Albeit in bits and pieces, these questions are touched upon in this book, which does a remarkable job of transferring an anglicised debate into a wider European context.
TABLE OF CONTENTS:
La Communitas Regni: Approches Terminologiques, juridiques et théoriques
- Michel Bur, À la recherche du mot communitas dans les sources narratives et diplomatiques des xie et xiie siècles
- Georg Jostkleigrewe, Terra – populus – rex. La communauté du royaume vue de l’extérieur
- Yves Sassier, Un aspect juridique de la « communauté du royaume » : la réflexion des romanistes du Moyen Âge sur la capacité, ou l’incapacité du peuple à contrôler le gouvernant
- Lydwine Scordia, Les fondements de la communitas regni dans les questions quodlibétiques de la faculté de théologie de Paris à la fin du xiiie siècle
- Karl Ubl, Aristotle and the Empire. Imperium, regnum, and communitas in Albert the Great and Engelbert of Admont
- Frédérique Lachaud, La « communauté du royaume » en Angleterre (fin du xiie-début du xive siècle)
Le roi et les Princes
- Rolf Große, Les princes comme capita rei publice. Le royaume de Germanie aux xie et xiie siècles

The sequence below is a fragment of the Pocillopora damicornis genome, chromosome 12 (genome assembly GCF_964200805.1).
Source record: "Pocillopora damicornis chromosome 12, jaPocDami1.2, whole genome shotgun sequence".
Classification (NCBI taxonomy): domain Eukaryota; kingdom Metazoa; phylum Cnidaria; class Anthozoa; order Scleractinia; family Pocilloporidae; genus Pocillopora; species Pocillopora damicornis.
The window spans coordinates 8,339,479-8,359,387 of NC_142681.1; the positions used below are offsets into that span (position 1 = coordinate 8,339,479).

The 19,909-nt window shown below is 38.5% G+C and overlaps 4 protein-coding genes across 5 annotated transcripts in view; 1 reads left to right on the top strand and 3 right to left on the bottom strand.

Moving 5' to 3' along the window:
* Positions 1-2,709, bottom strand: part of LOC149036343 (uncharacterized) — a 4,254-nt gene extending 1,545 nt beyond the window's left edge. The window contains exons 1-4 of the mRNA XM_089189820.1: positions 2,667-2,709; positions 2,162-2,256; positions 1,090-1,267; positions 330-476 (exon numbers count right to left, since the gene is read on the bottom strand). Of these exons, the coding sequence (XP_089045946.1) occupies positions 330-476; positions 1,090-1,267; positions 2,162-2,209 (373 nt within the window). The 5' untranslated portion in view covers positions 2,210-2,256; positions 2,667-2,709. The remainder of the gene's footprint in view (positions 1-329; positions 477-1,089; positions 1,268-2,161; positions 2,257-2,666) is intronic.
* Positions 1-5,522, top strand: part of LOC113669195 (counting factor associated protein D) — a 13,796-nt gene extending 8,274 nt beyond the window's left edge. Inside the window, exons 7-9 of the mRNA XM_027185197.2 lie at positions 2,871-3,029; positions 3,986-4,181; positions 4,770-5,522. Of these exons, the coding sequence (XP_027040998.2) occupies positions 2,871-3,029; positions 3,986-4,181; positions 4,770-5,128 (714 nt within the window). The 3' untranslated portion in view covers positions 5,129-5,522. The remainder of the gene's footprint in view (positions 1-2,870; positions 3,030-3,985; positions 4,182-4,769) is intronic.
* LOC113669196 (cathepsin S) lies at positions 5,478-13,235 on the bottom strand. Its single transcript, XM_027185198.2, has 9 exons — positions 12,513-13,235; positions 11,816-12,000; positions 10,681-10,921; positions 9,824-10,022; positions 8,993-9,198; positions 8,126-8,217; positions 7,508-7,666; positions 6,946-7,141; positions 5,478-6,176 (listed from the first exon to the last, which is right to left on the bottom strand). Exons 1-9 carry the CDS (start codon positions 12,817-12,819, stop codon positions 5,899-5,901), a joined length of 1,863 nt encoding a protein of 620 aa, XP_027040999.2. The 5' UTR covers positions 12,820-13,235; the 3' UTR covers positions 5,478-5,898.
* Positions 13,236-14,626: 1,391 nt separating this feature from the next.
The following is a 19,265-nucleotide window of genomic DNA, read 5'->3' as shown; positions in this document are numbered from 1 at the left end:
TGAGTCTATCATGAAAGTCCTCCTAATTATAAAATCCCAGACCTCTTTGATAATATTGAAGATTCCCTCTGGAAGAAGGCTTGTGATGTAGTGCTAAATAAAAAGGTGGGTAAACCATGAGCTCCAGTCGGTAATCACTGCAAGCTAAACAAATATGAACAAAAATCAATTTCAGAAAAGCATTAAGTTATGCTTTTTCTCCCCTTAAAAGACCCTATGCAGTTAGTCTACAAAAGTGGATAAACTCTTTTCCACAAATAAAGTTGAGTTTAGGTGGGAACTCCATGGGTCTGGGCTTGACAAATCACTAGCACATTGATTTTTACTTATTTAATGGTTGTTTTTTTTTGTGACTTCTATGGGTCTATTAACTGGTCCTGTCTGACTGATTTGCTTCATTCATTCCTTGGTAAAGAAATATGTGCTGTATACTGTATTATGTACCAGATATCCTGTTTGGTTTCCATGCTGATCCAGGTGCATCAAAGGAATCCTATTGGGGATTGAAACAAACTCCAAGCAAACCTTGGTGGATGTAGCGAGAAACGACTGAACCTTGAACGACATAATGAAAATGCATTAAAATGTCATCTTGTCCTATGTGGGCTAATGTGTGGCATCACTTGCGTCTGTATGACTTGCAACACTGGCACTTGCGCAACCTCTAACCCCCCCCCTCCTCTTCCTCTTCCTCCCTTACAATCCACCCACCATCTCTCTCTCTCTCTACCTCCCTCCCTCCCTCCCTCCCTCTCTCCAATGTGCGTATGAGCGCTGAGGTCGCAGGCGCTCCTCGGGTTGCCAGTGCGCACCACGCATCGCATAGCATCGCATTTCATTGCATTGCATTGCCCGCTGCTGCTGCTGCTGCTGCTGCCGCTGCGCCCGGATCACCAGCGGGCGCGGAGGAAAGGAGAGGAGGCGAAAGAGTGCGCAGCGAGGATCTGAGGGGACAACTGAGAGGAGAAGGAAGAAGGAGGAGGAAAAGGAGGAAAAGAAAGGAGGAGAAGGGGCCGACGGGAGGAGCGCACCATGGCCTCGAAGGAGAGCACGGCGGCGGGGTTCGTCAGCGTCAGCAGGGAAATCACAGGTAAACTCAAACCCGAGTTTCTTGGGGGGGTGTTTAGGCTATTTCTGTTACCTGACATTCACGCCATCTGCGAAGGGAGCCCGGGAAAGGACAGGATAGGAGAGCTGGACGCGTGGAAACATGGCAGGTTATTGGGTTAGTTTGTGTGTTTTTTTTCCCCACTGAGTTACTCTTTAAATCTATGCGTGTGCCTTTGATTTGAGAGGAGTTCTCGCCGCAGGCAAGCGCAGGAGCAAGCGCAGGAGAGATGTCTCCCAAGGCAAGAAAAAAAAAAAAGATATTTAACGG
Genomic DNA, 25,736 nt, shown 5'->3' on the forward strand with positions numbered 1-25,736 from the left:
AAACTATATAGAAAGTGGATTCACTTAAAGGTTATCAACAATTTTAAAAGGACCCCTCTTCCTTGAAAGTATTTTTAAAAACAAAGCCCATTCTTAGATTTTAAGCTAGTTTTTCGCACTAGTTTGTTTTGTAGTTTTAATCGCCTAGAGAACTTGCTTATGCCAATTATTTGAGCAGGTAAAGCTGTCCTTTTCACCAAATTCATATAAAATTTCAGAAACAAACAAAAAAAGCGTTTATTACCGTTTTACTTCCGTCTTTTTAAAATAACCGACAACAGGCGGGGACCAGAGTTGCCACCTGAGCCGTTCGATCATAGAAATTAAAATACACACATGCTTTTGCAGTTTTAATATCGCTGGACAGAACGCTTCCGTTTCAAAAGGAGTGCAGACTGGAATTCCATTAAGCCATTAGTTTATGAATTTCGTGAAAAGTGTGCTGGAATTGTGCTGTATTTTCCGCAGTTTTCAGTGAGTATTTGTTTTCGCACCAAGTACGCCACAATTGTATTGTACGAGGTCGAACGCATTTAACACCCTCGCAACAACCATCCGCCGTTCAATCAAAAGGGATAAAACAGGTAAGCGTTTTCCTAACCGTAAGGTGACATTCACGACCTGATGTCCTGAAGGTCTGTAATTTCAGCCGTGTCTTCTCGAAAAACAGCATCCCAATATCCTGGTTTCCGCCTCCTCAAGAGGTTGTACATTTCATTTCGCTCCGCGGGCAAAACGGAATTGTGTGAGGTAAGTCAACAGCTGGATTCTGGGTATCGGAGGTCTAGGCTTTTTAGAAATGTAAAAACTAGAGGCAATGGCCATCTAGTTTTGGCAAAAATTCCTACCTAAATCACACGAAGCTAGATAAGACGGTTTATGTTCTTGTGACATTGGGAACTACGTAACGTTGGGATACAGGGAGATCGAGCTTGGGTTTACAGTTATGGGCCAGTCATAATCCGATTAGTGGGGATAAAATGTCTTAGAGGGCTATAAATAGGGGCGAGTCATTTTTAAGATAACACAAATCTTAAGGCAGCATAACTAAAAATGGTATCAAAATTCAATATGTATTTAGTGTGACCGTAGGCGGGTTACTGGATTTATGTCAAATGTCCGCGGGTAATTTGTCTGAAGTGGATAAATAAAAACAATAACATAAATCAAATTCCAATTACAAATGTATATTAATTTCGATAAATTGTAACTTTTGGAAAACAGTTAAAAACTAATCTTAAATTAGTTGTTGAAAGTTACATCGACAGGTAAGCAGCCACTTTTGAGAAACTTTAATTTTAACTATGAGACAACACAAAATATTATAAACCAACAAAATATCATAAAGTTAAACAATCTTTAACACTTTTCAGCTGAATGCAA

Jörg Peltzer, Officiers du roi ou officiers du royaume ? Les grands offices de cour en Angleterre au xiiie et au début du xive siècle
- Dominique Barthélemy, Le baronnage français dans les récits de la bataille de Bouvines (1214-1274) et dans la liturgie su sacre royal
- Isabelle Guyot-Bachy, Les guerres de Flandre dans le processus de formation de la communitas regni au travers des récits des chroniqueurs français (1214-première moitié du xive siècle)
- Jean-Marie Moeglin, Communitas regni et « relations internationales » (xie-xiiie siècle)
La communauté Réalisée
- Jean-Christophe Blanchard, L’armorial Wijnbergen est-il un reflet de la communauté du royaume de France ?
- Laurence Moal, La Bretagne et la communitas regni sous le règne de Pierre de Dreux (1213-1237)
Grégory Cattaneo, La communauté sans royaume dans l’Islande médiévale
- Corinne Péneau, La création d’une communitas regni en Suède (xiiie-xive siècles)
- Alice Taylor, La communauté avant la communitas : les élites et le gouvernement royal en Écosse au xiiie siècle
- Éloïse Adde, « Communauté du royaume » et affirmation de la noblesse dans les pays tchèques (xiiie-xive siècles)
- Conclusions, par Bruno Lemesle